Walz enacts two week stay at home order
MINNESOTA – Minnesota Governor Tim Walz has released his 20th executive order of the year, and this one asks people to stay home unless they are a critical worker.
Beginning on Friday, March 27, 2020 at 11:59 pm through Friday, April 10, 2020 at 5:00 pm, all persons currently living within the State of Minnesota are ordered to stay at home or in their place of residence except to engage in non-essential activities. The order also states March 30 through May 4 will be a Distance Learning period for students, and the bars and restaurants will now be closed until May 1.
Walz announced the latest steps in the COVID-19 mitigation on Wednesday afternoon during a widely viewed and heard briefing. The governor said that these two weeks are critical when it comes to readying the state for what will become an influx of sickness. It does so by giving the state time to prepare for the medical needs of the people.
Across Minnesota, hospitals are racing now to prepare for an expected spike in patient care as the COVID-19 outbreak spreads. Walz said we know that the majority of people who are infected with the coronavirus do not need any kind of medical intervention. We also know that 15 percent of the population will require some type of hospitalization, and 5 percent of those will require ICU care.
Slowing the spread of COVID-19 by sheltering in place for two weeks will buy time to stockpile PPE and ventilator equipment, and even transfer arenas and hotel into hospitals. Walz referenced computer models that show 74,000 Minnesotans could die from the illness without mitigation strategies and the state's 235 intensive care unit beds would be overrun by April.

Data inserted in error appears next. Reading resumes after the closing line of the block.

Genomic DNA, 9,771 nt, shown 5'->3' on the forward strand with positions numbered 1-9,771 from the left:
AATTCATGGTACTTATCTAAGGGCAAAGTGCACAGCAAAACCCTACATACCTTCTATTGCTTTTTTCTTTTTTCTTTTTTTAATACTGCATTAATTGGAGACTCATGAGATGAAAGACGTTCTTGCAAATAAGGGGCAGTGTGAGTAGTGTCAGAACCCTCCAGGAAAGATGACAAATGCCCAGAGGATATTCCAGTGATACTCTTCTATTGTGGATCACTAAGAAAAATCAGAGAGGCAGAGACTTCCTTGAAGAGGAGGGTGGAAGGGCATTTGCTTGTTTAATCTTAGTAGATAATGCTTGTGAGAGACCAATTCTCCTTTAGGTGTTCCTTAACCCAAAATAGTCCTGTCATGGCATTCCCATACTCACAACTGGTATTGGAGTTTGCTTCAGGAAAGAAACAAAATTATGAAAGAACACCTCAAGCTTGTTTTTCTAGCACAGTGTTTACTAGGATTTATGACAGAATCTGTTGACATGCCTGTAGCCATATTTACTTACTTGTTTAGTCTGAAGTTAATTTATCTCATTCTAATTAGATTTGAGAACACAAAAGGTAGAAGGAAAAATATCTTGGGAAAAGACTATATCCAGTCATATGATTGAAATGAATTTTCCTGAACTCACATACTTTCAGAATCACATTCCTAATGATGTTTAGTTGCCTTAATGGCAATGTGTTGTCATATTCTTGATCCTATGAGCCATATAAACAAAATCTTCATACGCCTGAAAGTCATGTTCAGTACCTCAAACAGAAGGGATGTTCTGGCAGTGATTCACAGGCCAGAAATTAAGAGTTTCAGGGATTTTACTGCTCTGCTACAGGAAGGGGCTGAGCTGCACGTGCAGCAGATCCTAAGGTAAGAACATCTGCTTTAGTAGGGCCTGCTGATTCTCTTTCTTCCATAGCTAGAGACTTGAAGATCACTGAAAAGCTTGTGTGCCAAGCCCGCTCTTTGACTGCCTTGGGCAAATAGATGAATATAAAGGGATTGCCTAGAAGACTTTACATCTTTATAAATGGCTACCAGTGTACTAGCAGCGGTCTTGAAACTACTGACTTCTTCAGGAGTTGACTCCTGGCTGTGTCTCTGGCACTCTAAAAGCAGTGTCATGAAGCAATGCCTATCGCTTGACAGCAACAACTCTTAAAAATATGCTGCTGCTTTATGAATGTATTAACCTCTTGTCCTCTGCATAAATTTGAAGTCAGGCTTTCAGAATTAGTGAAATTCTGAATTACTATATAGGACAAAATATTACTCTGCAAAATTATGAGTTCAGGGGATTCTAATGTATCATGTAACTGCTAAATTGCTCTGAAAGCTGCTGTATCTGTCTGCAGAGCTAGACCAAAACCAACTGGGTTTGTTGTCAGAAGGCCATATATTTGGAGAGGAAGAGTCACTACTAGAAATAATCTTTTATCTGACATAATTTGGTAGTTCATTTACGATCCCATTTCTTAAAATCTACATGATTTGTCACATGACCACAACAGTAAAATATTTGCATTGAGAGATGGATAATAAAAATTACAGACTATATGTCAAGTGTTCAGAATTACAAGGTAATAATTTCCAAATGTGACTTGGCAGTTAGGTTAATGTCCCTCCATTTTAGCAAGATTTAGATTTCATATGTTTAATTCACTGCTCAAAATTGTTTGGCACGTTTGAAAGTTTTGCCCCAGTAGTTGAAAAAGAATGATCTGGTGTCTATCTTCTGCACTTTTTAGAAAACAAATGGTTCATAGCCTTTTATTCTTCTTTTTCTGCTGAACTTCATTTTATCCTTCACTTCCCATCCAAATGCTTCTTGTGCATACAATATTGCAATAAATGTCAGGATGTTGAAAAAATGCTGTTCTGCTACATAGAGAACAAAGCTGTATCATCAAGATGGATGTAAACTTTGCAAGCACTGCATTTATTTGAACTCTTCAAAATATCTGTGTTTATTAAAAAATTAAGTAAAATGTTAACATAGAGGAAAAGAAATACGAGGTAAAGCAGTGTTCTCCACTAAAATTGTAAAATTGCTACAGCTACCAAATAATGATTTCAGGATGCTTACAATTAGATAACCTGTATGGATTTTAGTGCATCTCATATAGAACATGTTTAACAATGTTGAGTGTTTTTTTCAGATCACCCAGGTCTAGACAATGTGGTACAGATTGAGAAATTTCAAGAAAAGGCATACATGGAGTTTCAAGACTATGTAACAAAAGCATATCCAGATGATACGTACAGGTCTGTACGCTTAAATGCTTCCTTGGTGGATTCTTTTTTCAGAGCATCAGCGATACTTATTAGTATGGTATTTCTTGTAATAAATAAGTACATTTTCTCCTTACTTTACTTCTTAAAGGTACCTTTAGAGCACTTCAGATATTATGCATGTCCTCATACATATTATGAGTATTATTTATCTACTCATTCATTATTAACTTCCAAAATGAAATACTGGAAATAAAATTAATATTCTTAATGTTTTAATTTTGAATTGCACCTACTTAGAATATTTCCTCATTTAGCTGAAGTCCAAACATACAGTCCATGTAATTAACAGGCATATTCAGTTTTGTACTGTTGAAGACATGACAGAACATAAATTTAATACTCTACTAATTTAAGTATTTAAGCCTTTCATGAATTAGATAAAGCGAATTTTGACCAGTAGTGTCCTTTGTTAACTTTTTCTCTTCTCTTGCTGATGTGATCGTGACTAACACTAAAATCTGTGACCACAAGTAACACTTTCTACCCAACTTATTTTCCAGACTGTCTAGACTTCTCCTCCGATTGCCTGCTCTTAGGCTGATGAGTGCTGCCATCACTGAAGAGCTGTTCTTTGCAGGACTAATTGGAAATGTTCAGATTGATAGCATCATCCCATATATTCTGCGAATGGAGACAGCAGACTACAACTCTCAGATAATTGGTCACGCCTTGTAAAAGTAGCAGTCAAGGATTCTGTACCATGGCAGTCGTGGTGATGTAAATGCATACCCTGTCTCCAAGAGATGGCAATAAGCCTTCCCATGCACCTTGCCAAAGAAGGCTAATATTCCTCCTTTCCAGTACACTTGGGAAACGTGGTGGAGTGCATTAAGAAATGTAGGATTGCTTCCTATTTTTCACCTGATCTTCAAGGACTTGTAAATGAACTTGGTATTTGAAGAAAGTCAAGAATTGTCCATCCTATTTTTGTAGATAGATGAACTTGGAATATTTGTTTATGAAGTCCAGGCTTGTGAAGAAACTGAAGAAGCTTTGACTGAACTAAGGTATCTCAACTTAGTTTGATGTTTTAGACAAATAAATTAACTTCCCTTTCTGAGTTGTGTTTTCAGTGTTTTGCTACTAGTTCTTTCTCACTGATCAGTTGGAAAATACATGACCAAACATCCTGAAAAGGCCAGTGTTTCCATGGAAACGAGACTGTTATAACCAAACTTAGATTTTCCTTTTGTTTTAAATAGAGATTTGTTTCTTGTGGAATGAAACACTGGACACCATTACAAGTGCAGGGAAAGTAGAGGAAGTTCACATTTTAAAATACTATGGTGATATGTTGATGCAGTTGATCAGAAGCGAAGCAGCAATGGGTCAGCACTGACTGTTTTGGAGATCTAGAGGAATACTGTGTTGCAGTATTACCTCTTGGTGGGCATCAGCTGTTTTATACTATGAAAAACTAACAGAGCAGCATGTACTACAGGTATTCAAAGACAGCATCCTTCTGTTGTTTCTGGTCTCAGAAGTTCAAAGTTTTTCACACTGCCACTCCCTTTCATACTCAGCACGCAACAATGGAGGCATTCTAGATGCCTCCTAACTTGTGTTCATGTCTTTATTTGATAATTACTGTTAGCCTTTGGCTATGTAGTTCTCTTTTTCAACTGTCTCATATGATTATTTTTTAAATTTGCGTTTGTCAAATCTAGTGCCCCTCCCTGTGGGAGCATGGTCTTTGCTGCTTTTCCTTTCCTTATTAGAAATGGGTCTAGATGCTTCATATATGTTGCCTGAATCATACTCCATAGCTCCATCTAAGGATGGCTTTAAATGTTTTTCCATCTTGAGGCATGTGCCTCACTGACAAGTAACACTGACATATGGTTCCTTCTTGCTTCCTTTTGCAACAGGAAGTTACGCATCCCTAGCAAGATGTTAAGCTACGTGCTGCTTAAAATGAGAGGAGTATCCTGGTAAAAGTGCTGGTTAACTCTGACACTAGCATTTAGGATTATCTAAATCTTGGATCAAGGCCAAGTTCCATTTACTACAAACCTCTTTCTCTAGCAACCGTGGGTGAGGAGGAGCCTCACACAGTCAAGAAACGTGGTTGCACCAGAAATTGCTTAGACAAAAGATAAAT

People will still be able to go to the grocery store, get gasoline, order take-out food, pick up essentials for yourself or neighbors. Walz encouraged people to get outdoors, respecting the social distancing. Take your dog for a walk, go hiking, play outside.
“This doesn’t mean you don’t step out of the house,” Walz said.
It does mean, however, that all who can work from home do so. According to DEED Commissioner Steve Grove, 78 percent of jobs in the state are in critical industries. Those include healthcare and public health; law enforcement, public safety, and first responders; emergency shelters, congregate living facilities, drop-in centers; child care; food and agriculture; news media; energy; water and wastewater; and critical manufacturing.
The governor’s website lists what is considered critical, and Grove said if there are still questions, they can be sent to mn.gov/deed/critical.
If someone breaks the order and leaves the house when they shouldn’t, Walz said he doesn’t want them arrested.
“We want them to be educated,” he stated.